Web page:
PhD courses

Registration to participate in the courses announced on this page is compulsory, but there is no registration fee.

Network systems in science and technology

Francesco BULLO, University of California Santa Barbara

September 16-20, 2019
DISMA, Aula Buzano, mon-fri 09:00-12:00

Preliminary Sillabus:

  1. Perron–Frobenius theory, algebraic graph theory, mathematical models for the evolution of opinions;
  2. Laplacian matrices, systems, flows and diffusively-coupled systems;
  3. Network flow systems and Metzler matrices;
  4. Nonlinear network systems: Lyapunov and contraction methods;
  5. Kuramoto coupled oscillators and active power flow.

Modelling and distributed control of the power grid

Sandro ZAMPIERI, UniversitĂ  di Padova

October 16-17, 2019
DISMA, Aula Buzano, wed-thu 14:00-16:00

The power grid is a very complex system constituted of many interacting components. Various models have been proposed in the literature with different level of complexity and accuracy. The power flow model is widely used for control and monitoring purposes. It is a static nonlinear equilibrium model which describes the balancing of active and reactive power flows in the grid. In the first part of the course we describe this model and we provide a method that allows to determine when there exists a solution of such a model and we provide a linear approximation of this solution.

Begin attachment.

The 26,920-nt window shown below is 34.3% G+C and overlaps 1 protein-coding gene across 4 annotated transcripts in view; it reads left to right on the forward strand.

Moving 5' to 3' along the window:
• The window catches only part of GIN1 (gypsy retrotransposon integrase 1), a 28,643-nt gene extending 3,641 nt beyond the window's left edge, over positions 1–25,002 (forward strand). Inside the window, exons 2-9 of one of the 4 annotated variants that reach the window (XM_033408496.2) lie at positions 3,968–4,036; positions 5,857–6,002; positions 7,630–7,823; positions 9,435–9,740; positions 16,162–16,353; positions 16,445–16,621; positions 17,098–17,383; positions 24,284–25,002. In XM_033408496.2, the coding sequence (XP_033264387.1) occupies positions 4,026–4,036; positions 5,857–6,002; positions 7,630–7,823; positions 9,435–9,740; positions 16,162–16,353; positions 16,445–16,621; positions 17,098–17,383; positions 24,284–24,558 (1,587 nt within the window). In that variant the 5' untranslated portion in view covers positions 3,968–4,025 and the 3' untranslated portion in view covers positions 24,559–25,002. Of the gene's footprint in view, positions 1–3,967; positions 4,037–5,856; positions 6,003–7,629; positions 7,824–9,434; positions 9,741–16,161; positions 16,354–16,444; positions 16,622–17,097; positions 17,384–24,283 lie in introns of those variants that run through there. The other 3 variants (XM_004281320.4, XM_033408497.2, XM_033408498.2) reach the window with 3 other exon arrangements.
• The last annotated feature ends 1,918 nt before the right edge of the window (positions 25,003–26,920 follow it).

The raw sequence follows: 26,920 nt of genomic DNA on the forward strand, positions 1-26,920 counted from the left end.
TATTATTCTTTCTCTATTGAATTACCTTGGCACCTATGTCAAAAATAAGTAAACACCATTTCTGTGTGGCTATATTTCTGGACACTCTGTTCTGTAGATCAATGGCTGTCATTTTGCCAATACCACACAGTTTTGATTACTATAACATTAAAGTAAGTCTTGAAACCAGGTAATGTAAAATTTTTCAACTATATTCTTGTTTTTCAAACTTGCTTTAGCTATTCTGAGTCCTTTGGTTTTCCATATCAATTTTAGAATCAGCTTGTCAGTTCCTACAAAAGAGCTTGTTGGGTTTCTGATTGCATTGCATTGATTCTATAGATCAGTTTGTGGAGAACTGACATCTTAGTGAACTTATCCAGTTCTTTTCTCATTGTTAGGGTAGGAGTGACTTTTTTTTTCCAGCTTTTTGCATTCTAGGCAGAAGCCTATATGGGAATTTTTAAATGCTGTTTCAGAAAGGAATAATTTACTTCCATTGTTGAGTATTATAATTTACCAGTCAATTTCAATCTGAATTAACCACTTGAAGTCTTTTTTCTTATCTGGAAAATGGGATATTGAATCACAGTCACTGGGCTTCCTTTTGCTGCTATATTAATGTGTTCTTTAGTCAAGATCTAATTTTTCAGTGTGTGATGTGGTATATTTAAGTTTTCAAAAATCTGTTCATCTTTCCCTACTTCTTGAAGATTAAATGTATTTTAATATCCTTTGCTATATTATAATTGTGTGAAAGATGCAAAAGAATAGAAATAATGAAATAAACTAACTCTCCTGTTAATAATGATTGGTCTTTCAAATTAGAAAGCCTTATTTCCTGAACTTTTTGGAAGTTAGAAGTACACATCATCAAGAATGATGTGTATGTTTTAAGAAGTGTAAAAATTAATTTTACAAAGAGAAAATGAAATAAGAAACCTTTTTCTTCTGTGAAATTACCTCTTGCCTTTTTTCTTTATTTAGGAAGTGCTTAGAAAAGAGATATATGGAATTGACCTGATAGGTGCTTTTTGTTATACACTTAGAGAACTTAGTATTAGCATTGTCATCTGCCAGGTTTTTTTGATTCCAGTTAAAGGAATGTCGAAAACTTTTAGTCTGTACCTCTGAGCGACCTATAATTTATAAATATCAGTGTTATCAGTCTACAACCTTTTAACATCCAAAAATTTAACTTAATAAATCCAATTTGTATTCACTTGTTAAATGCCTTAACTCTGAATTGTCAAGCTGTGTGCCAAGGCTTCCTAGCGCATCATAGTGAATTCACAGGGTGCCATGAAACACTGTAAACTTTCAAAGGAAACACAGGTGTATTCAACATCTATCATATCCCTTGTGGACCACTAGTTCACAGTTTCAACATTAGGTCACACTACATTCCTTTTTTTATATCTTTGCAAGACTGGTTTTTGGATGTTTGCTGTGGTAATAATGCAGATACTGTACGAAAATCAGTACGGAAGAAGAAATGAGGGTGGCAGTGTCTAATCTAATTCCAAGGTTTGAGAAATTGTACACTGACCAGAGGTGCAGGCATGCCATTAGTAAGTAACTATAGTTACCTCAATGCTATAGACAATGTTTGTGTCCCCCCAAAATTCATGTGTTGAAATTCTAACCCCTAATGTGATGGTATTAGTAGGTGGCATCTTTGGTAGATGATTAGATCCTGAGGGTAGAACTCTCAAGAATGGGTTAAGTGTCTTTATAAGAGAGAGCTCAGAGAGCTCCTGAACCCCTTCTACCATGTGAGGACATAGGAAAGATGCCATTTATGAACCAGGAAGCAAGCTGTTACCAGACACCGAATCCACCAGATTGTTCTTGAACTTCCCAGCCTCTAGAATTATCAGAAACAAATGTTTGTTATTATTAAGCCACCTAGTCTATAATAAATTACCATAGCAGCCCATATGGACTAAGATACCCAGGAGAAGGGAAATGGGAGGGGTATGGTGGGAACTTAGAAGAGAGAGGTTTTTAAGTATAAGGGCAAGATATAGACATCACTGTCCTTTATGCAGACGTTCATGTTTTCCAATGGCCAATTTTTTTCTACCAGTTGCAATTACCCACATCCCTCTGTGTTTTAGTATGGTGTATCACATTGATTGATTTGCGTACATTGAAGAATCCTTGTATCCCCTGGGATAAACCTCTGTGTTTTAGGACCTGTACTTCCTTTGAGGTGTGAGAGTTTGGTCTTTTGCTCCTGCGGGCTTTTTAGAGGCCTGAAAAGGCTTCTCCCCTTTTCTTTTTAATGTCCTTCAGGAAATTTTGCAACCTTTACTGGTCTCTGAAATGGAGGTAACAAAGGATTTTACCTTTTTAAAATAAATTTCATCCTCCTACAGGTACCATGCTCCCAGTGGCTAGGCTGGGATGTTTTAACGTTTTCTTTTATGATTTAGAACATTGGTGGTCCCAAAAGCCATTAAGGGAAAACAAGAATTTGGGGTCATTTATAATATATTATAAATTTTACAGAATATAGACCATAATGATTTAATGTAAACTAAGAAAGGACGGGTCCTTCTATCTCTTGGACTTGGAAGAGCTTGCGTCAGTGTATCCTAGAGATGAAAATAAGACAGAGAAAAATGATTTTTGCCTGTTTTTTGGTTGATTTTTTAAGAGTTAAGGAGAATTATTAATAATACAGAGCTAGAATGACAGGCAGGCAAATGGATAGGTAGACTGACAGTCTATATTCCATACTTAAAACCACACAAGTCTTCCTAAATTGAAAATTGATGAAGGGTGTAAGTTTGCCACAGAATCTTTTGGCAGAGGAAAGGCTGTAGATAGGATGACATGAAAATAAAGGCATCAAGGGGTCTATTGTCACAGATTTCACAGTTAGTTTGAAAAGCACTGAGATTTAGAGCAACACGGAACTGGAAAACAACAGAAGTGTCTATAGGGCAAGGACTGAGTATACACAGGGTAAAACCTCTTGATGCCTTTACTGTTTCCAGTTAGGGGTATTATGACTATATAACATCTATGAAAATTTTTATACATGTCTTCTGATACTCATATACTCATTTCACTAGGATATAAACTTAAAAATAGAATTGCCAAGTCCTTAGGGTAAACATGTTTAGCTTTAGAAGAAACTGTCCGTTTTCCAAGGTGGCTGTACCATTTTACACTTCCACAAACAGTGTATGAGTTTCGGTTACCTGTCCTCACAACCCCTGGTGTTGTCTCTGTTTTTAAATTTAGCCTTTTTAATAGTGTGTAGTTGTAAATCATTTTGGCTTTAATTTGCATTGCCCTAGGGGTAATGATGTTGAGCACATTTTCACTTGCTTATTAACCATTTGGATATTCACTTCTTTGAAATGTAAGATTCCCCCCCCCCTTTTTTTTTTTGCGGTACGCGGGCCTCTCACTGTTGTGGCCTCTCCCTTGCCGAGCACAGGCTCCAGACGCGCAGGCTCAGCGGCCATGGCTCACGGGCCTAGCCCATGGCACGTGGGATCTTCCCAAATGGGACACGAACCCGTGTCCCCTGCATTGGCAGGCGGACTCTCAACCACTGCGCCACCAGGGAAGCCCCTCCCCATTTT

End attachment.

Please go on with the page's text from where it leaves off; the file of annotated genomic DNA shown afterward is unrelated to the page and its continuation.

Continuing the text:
In the second part of the course we use this approximation for the synthesis of a control strategy able to control the voltages in the grid by acting on the reactive power flows. This is done by applying the gradient method to an optimization problem. We show that the gradient needs not to be computed, but instead it comes for free as an output of the power grid that can be read with a suitable choice of sensors. Moreover, the algorithm that comes out is suitable for a distributed leaderless implementation.

Targeting in social networks

Agnieszka RUSINOWSKA, Centre d'Economie de la Sorbonne

November 11-12, 2019
DISMA, Aula Buzano, mon-tue 09:00-12:00

The aim of this mini-course is to deliver a survey on different approaches to targeting in social networks. I am going to present models in non-competitive as well as competitive environments, i.e., in the presence of social planner and competing persuaders. In particular, targeting in computer science and complex systems, with an algorithmic perspective for studying the target selection for the optimal adoption and diffusion of innovation, will be briefly discussed.
The main focus of the mini-course is on analytical models of targeting in economics, where targets are frequently characterized by new or existing centrality measures.